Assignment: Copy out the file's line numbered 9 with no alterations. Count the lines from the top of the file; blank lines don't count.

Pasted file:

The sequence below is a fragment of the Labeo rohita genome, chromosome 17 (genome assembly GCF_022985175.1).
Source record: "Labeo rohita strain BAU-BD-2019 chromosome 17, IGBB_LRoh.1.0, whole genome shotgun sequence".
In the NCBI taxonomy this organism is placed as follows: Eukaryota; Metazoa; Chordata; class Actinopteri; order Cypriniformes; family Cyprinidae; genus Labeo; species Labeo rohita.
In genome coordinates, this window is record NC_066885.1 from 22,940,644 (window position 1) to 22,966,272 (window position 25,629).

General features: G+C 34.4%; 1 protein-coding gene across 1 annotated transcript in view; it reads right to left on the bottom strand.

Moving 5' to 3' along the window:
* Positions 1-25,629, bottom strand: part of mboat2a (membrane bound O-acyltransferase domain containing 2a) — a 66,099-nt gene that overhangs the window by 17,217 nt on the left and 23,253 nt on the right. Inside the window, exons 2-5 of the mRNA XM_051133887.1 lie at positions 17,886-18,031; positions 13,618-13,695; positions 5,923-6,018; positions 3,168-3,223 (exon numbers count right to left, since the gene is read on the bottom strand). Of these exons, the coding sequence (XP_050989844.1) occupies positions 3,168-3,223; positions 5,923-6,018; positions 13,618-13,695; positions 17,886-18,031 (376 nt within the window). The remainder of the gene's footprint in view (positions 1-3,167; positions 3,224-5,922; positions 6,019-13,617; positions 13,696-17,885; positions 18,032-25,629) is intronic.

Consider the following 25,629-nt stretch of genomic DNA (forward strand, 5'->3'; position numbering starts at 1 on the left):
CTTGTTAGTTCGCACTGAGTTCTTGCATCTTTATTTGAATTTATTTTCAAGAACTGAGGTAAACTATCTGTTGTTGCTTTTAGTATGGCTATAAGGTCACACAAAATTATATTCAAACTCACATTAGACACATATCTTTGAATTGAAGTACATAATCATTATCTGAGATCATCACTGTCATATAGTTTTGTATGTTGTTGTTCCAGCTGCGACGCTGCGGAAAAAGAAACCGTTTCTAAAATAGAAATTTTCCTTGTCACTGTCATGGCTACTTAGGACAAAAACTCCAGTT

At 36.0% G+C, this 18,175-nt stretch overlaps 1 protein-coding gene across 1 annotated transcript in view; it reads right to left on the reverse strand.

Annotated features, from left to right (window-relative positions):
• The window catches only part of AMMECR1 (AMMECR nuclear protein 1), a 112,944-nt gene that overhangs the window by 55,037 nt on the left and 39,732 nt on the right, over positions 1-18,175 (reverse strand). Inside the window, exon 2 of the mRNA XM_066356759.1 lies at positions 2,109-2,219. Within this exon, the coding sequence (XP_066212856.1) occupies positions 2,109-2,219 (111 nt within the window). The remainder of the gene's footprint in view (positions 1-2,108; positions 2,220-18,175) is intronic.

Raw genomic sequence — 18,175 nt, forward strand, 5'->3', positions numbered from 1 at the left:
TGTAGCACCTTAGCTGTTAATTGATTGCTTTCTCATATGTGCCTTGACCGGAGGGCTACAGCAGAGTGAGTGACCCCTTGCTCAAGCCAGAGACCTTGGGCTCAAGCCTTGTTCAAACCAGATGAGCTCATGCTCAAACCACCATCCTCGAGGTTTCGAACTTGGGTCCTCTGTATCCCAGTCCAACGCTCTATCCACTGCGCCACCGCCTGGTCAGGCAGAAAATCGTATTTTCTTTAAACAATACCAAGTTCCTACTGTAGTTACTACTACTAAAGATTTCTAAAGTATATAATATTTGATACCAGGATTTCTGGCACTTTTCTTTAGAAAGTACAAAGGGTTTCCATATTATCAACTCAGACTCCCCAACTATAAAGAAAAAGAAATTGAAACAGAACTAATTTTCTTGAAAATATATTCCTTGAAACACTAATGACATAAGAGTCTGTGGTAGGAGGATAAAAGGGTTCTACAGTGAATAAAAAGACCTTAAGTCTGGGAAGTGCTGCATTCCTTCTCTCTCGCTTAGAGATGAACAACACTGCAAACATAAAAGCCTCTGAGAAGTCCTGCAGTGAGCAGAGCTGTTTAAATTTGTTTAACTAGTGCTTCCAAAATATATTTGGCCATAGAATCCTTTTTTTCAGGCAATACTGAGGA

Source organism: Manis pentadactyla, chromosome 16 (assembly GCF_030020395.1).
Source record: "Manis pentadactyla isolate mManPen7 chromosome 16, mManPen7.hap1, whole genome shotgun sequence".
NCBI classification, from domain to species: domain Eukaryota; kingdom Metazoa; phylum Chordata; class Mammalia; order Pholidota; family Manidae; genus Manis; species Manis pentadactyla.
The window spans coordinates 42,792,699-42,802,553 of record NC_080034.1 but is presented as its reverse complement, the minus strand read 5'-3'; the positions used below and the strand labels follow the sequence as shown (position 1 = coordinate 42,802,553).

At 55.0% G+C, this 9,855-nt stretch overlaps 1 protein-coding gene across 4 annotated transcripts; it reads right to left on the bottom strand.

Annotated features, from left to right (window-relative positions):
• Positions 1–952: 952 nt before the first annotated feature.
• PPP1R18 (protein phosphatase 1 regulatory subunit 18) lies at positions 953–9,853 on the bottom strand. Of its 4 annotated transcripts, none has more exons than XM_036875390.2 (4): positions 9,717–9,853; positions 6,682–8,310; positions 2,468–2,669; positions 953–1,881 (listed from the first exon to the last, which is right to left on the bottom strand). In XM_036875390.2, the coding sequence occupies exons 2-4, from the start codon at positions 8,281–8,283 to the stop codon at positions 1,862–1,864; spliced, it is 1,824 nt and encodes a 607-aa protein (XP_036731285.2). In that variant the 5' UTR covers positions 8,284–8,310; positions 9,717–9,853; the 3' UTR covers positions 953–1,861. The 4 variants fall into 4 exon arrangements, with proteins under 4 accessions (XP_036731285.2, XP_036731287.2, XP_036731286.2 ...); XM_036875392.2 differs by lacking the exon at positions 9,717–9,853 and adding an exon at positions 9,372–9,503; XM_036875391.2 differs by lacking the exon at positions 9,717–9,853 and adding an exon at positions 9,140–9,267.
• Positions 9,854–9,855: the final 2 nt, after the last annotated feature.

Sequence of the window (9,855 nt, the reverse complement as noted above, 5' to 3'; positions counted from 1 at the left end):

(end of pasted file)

CTTGTTAGTTCGCACTGAGTTCTTGCATCTTTATTTGAATTTATTTTCAAGAACTGAGGTAAACTATCTGTTGTTGCTTTTAGTATGGCTATAAGGTCACACAAAATTATATTCAAACTCACATTAGACACATATCTTTGAATTGAAGTACATAATCATTATCTGAGATCATCACTGTCATATAGTTTTGTATGTTGTTGTTCCAGCTGCGACGCTGCGGAAAAAGAAACCGTTTCTAAAATAGAAATTTTCCTTGTCACTGTCATGGCTACTTAGGACAAAAACTCCAGTT